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Nicholas Orme

A map of Bristol, 1581. Worcester was born north-west of the city's castle.

It was during the Tudor age that the first British antiquarians emerged, detailing the nation’s history and geography – or so the traditional story goes. But, as Nicholas Orme explains, William Worcester had laid the groundwork for their advances and anticipated their interests a century before.

Medieval historian Nicholas Orme believes that the teaching of history in Britain’s universities is better now than it has ever been.

Nicholas Orme asks what sense medieval English people had of the land they lived in, and what ancient sites and natural wonders did they visit.

Teaching at Paris, in a late 14th-century Grandes Chroniques de France: the tonsured students sit on the floor.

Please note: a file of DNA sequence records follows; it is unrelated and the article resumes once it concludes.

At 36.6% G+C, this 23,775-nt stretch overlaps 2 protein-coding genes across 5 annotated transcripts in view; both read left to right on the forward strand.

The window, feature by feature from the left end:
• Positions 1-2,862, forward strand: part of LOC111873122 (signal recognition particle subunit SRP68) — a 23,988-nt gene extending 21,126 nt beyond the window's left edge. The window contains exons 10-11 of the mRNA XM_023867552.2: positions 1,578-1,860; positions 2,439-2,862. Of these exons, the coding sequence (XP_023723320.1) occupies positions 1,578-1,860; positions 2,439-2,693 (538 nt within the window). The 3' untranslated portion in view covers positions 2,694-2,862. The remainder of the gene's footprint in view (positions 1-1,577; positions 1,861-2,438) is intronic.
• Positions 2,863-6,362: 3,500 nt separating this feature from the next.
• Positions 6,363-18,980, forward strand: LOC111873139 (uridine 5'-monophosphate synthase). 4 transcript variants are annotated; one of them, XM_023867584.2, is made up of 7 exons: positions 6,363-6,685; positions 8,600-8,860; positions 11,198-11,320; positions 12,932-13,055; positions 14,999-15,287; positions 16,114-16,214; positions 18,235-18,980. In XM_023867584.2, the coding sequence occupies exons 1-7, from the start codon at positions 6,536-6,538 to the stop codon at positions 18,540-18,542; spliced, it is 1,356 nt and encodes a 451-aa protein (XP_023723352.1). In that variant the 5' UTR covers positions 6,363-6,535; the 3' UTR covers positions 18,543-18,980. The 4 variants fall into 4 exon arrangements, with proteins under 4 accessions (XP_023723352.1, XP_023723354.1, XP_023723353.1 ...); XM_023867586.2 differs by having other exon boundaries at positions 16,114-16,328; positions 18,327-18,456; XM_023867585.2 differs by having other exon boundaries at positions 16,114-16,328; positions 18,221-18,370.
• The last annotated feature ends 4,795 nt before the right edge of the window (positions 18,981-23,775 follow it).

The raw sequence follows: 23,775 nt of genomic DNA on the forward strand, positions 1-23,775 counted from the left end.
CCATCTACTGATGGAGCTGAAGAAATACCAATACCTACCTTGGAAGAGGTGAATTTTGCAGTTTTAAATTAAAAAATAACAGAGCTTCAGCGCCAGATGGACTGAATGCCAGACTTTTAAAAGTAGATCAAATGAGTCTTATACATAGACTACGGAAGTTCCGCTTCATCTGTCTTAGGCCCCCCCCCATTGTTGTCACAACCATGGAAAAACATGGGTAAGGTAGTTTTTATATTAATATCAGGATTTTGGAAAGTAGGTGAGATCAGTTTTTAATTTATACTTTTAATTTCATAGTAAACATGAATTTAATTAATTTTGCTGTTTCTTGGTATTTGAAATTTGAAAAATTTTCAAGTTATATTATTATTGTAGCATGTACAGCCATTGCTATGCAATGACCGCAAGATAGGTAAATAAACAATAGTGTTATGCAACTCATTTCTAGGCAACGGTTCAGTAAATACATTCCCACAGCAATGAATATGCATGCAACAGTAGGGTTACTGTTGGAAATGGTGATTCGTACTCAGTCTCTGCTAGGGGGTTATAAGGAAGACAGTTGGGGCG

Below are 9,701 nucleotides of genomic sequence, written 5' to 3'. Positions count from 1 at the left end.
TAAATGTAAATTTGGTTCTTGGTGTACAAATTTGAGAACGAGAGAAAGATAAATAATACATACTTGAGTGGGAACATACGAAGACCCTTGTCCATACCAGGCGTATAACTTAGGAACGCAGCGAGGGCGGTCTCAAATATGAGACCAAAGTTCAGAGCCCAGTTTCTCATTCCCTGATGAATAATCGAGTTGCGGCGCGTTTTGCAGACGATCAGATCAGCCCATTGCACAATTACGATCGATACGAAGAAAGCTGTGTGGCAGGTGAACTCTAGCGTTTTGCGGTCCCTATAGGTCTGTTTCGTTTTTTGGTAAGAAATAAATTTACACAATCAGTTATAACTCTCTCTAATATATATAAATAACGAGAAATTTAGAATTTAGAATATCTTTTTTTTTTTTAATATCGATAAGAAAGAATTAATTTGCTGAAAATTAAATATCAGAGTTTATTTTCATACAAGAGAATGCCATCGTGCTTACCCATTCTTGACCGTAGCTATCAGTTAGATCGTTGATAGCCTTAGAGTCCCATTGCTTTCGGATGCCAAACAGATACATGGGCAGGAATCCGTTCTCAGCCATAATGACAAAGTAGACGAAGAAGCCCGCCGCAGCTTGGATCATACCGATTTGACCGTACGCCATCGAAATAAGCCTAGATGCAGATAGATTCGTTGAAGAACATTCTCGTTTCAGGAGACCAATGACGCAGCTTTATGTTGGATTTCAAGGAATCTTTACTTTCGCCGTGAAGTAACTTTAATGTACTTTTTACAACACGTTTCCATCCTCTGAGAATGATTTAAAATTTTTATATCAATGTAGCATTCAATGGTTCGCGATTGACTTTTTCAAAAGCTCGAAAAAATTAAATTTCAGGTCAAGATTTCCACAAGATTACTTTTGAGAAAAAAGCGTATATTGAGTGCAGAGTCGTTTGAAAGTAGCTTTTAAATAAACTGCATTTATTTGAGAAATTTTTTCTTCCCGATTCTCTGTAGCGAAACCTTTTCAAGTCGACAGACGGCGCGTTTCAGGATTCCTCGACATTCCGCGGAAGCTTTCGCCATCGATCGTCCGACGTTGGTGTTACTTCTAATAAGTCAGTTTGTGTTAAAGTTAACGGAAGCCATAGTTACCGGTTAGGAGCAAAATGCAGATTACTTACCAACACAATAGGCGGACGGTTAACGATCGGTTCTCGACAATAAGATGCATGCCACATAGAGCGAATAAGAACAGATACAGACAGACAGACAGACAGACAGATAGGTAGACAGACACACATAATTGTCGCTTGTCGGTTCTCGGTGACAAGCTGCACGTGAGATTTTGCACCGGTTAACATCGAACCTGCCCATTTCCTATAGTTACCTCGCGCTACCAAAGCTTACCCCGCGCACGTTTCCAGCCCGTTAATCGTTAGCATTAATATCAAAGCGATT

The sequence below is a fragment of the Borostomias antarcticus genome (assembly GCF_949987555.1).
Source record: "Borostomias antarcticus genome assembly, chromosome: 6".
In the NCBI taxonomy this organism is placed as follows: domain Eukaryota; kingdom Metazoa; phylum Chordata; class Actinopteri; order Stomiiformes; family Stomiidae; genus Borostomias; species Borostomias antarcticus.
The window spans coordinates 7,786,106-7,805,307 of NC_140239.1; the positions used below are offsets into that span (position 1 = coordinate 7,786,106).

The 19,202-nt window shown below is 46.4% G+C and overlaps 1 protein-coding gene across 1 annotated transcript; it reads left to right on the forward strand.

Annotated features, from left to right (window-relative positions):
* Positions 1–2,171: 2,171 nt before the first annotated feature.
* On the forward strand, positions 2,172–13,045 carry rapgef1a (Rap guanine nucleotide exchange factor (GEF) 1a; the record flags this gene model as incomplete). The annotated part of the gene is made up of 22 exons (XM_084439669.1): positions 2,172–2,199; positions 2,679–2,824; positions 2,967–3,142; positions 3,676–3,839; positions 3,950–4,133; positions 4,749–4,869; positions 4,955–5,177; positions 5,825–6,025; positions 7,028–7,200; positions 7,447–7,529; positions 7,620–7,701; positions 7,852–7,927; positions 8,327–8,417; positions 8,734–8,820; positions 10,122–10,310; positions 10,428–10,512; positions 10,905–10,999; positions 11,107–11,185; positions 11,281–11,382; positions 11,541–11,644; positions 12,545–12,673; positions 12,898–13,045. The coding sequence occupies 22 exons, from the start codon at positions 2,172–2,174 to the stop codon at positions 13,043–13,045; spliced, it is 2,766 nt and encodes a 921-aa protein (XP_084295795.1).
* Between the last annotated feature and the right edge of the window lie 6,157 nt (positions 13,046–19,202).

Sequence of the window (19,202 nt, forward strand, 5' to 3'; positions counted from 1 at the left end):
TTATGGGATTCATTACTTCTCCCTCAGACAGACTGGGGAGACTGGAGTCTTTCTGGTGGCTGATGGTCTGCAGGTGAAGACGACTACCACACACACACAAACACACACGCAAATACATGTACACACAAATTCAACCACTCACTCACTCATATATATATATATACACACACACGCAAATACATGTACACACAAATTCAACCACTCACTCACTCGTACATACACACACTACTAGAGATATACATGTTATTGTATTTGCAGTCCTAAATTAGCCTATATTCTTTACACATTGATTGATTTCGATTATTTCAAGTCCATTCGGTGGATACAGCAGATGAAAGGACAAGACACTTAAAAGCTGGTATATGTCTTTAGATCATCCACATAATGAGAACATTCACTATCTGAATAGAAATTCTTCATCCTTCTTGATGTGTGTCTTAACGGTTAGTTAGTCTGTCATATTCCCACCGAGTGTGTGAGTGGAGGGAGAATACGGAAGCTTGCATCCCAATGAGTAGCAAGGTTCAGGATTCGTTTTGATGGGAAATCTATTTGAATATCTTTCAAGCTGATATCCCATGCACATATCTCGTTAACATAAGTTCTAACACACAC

Nicholas Orme returns to the classroom to find out how boys, and girls, were educated from the Anglo-Saxons to the Tudors; and finds that the foundations of our education system were laid during this period.

Nicholas Orme considers how the crowded cities of medieval England dealt with the death and burial of their citizens.

Miniature for the entry etas "age" in the Omne Bonum encyclopedia (London, 14th century, BL Royal MS 6 E vii, fol. 67v) showing children playing with toys and catching butterflies.

Nicholas Orme investigates toys, games and childhood in the Middle Ages.

Nicholas Orme shows how Catholic and Protestant reformers alike campaigned rigorously against medieval attitudes to prostitution which were far less restrictive and oppressive than is often supposed.